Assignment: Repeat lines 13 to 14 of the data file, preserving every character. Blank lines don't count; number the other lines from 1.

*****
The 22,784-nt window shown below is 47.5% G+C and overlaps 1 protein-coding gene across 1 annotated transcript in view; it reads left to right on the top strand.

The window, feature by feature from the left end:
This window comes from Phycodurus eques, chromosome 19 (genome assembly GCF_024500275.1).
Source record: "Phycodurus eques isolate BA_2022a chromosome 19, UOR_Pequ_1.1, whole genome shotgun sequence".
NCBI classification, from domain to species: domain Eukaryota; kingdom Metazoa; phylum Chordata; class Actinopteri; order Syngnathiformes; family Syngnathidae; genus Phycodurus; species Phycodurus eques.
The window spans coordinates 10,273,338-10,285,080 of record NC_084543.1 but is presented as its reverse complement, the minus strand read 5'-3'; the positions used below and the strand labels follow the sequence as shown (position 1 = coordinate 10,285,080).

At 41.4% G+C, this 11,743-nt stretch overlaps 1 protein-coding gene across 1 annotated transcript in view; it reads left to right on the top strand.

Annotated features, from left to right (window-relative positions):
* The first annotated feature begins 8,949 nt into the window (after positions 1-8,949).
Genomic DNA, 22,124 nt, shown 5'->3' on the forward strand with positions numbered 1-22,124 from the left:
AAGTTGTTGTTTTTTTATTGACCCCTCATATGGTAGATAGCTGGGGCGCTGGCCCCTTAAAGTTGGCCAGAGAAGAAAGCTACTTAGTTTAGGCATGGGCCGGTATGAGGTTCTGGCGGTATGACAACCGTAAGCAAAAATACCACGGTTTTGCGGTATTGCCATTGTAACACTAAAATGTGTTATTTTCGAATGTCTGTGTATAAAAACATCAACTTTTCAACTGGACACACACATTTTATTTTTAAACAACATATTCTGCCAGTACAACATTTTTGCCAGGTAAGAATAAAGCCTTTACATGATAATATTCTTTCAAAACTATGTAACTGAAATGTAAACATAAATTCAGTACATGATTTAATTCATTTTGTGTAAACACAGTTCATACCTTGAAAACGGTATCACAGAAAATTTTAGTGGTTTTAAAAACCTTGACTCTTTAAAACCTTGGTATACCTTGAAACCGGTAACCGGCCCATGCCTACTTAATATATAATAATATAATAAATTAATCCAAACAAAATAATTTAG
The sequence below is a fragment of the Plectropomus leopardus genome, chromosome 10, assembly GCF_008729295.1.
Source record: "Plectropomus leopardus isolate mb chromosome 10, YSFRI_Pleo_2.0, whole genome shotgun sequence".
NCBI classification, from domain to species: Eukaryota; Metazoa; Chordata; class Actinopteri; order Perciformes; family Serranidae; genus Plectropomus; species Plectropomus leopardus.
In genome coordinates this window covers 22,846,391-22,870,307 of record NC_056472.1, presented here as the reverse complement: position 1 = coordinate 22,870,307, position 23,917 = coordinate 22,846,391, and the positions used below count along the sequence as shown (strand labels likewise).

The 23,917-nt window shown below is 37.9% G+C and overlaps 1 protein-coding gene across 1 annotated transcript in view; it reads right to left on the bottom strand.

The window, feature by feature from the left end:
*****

Source record: "Plectropomus leopardus isolate mb chromosome 10, YSFRI_Pleo_2.0, whole genome shotgun sequence".
NCBI classification, from domain to species: Eukaryota; Metazoa; Chordata; class Actinopteri; order Perciformes; family Serranidae; genus Plectropomus; species Plectropomus leopardus.